A special Senate Floor Session was called for this morning, lasting more than five hours, to approve the new "junior" budget and thirteen trailer bills. This followed a five-and-one-half hours Budget Committee meeting yesterday afternoon.
The good news is that the Governor did not budge very much from his original May revise budget. The bad news is that the budget does not address unfunded liabilities as aggressively as it should (see MOORLACH UPDATE — The Budget Act — June 16, 2015 June 16, 2015 John Moorlach and MOORLACH UPDATE — Civilian Oversight — June 15, 2015 June 15, 2015 John Moorlach). Consequently, I voted to oppose.
I serve on the Budget Committee and, since I’m a victim of Trailer Bill abuse, thanks to SB 89 in 2011 (see MOORLACH CAMPAIGN UPDATE — 34th Senate District — August 31, 2014 August 31, 2014 John Moorlach), I voiced my concerns and opposition Thursday afternoon and it was captured by the San Francisco Chronicle in the first piece below.
I’m just off of the Senate Floor and the San Francisco Chronicle covers it already in the second piece below. I vented my agitation one more time, stating that trailer bills are an inappropriate strategy for the Governor to use. If they are not related to the budget, then knock it off. SB 88 is opposed by just about everyone in the municipal arena and it is an amazing policy over reach. SB 88 was provided to the Budget Committee yesterday morning, just a few hours before our meeting. This "middle of the night" nonsense has to stop. So I reminded my colleagues that this is not rule by fiat and that this is not a monarchy (see MOORLACH UPDATE — The Budget Act — June 16, 2015 June 16, 2015 John Moorlach).
The Daily Pilot provides the good news that the Joint Legislative Audit Committee’s agenda had the Great Park audit of the audit dropped (see MOORLACH UPDATE — Butt Out — June 13, 2015 June 13, 2015 John Moorlach). Thank goodness for small victories.
Have a wonderful Father’s Day weekend!
Budget ready for vote, with officials’ pet projects slipped in
By Melody Gutierrez
With a state budget deal announced this week, details are emerging of last-minute policies tucked into the spending plan that will bypass the typical public scrutiny.
Lawmakers will vote Friday on the $115.4 billion general-fund budget deal and accompanying trailer bills for the 2015-16 year, which include wide-ranging new spending for lawmakers’ pet projects and several policy changes that have nothing to do with the state’s finances.
“There are decisions in these bills that have never been heard, and many that were publicly rejected, only to be put back in when no one was looking,” Sen. Jeff Stone, R-Temecula (Riverside County), said Thursday during a Senate hearing to review the budget bills.
For example, one non-budgetary provision would extend a deadline for an environmental review required for the planned Golden State Warriors arena in San Francisco, and another would grant the state new authority to force troubled water districts to consolidate with larger, better-funded ones.
A coalition of statewide local government organizations, including the Association of California Water Agencies and League of California Cities, opposes the water agency proposal, which they said should go through a normal public policy review instead of a fast-tracked budget bill. Several lawmakers agreed.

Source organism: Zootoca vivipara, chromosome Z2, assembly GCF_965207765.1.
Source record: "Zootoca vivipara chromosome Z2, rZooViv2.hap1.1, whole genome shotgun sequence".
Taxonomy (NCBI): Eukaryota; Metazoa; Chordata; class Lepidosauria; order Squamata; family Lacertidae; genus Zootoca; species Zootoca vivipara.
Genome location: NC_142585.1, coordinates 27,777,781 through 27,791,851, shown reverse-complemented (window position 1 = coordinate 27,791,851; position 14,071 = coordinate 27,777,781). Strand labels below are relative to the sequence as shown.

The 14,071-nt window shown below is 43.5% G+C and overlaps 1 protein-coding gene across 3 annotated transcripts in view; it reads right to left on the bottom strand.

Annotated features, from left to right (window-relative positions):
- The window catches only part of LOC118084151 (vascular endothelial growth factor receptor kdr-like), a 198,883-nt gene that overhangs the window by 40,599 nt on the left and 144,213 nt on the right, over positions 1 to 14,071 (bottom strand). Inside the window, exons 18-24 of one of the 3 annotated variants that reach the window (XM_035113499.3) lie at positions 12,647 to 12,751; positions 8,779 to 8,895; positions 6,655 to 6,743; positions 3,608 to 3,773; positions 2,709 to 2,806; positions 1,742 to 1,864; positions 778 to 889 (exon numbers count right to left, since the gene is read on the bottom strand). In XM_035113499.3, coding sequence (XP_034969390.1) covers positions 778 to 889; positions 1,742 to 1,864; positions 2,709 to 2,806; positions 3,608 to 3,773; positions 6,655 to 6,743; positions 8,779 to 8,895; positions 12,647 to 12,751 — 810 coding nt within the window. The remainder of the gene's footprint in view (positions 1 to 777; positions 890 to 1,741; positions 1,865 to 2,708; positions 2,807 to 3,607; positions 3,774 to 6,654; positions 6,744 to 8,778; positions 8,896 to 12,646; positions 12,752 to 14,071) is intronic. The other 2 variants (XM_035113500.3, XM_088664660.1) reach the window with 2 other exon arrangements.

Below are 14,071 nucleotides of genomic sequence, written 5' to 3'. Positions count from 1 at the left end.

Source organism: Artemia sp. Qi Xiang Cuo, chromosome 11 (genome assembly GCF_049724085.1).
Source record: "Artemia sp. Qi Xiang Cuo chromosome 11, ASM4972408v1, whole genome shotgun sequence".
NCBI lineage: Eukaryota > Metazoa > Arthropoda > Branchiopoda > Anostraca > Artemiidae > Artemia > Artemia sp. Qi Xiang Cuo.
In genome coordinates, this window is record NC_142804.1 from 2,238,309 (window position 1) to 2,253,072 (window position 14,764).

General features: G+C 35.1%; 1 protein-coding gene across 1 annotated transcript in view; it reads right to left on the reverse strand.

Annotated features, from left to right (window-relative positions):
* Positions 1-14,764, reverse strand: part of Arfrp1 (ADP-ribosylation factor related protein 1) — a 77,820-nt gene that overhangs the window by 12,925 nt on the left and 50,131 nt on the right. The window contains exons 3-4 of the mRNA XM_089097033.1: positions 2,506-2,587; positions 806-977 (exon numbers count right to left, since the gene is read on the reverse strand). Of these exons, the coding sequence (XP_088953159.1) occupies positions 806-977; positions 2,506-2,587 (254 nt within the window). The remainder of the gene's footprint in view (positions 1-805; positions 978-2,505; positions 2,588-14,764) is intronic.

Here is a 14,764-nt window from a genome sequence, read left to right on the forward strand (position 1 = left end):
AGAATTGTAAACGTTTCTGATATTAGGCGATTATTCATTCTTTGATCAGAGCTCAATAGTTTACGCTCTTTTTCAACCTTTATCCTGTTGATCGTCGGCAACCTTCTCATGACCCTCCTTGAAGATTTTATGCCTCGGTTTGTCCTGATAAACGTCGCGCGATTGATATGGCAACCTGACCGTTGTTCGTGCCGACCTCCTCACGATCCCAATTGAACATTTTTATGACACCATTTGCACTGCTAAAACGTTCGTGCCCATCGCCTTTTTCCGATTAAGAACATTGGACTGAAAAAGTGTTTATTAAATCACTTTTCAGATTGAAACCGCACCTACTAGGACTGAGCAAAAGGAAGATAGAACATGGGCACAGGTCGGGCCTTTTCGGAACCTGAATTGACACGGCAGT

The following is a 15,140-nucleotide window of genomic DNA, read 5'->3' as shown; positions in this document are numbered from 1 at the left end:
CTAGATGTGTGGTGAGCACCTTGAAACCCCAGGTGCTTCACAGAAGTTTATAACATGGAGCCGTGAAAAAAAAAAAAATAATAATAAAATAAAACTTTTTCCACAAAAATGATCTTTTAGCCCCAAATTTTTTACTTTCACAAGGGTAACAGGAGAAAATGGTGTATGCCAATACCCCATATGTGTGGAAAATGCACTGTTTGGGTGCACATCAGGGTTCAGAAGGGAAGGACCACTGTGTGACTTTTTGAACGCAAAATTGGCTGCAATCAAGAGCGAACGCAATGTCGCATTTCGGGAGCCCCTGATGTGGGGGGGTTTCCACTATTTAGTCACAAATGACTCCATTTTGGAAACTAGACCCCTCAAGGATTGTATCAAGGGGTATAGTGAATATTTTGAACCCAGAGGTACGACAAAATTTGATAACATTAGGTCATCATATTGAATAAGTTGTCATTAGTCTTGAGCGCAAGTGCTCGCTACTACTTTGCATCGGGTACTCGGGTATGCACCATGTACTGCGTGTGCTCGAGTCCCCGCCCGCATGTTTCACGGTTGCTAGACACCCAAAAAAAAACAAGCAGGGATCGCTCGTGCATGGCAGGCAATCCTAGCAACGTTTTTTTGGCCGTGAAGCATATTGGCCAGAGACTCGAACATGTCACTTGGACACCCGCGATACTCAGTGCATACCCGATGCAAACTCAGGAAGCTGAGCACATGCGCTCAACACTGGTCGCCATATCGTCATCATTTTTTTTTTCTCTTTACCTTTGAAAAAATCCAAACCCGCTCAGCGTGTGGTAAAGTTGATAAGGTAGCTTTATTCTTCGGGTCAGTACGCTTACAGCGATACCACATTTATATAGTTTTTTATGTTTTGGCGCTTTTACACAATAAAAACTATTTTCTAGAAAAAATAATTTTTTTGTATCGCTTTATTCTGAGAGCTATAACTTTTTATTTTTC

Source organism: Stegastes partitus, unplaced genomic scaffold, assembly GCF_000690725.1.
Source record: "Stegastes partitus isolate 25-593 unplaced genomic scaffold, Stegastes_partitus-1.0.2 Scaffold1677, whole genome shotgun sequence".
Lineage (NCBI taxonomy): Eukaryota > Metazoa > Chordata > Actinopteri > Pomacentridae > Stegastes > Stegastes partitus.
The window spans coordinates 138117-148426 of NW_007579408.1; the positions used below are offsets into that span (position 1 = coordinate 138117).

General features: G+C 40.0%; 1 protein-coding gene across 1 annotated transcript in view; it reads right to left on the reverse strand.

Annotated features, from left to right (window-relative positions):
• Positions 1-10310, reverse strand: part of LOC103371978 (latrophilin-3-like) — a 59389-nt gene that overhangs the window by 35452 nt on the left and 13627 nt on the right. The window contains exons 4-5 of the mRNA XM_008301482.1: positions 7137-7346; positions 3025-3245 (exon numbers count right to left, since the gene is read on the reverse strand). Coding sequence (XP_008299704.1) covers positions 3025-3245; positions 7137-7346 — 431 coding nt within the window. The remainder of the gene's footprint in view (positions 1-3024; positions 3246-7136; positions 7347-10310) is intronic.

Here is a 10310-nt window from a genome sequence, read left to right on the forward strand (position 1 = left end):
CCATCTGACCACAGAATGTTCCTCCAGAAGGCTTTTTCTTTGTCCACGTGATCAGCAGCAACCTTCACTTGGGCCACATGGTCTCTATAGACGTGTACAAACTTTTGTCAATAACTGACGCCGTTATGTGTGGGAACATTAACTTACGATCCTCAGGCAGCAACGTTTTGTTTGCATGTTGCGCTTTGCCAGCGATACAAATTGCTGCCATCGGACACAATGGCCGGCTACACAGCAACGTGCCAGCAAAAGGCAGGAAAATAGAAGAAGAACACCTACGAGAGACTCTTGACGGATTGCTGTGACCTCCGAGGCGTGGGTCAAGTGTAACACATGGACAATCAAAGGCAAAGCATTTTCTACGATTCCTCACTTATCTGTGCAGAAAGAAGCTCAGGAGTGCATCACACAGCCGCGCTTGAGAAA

“That needs a lot more discussion than it will get being brought in this late,” said Assemblywoman Melissa Melendez, R-Lake Elsinore (Riverside County).
In all, there are 13 trailer bills accompanying the state budget this year, and some of the provisions in the legislation enact anticipated, much-discussed proposals, such as the state earned income tax credit, or various parts of the budget deal announced Tuesday by legislative leaders and Gov. Jerry Brown.
Others were a surprise, even to the lawmakers voting on the measures.
The surprise provisions turn up as add-ons in trailer bills that commonly accompany the main budget bill. The entire budget package of legislation often includes more than a dozen bills that are voted on separately.
Lawmakers said they had just hours to review a drought trailer bill sought by the governor that included an exemption under the California Environmental Quality Act, or CEQA, for local governments that want to place a moratorium on new wells.
The governor’s office included language in a trailer bill that would erase $8 million the state agreed to pay counties for land purchased for wildlife conservation and would make it optional in future years for the state to pay for such purchases. The administration said it intends to pay for future purchases and included $644,000 in the 2015-16 budget for land conservation purchases. But the state wants to wipe the slate clean on past purchases and ensure flexibility on whether it must make future payments when the funds may not exist.
Sen. Lois Wolk, D-Davis, called the proposal a “real poke in the eye.”
“I think it’s shortsighted,” Wolk said to administration officials at a budget hearing Thursday.
Sen. John Moorlach, R-Costa Mesa (Orange County), challenged Sen. Mark Leno, D-San Francisco, about whether the Warriors arena environmental review extension should be part of the budget bill.
“What does this have to do with the budget?” Moorlach asked. “Why not do this as a regular bill?”
Leno said he requested the environmental review extension for the Warriors when it appeared that the team would not be able to meet a deadline to get the environmental review finalized by Jan. 1, 2016.
The extension, which also applies to a building in Hollywood, allows for large projects already deemed environmental leaders to be streamlined under CEQA. Under the trailer bill, the Warriors would now have until Jan. 1, 2017, to finalize the environmental review for the arena to qualify for the streamlined process.
Leno said that after the Warriors listened to the community and decided not to proceed with the original waterfront site, finding a new location at Mission Bay and building support has delayed the team’s ability to meet the deadline.
“If we didn’t extend the date, they would have been punished for doing the very thing I want to encourage projects to do — get public support,” Leno said.
Leno said including the extension in the budget bills will allow it take effect July 1 if signed by the governor, versus the start of the new year.
Melody Gutierrez is a San Francisco Chronicle staff writer. E-mail: mgutierrez. Twitter: @MelodyGutierrez
California Legislature sends budget to Jerry Brown
By Melody Gutierrez
The California Legislature gave final approval Friday to a $115.4 billion general fund state budget that now heads to Gov. Jerry Brown, who helped negotiate the revised spending plan and has given it his support.
The record-high budget for the fiscal year beginning July 1 received a handful of Republican votes as it passed the Senate 30-9 and Assembly 53-26.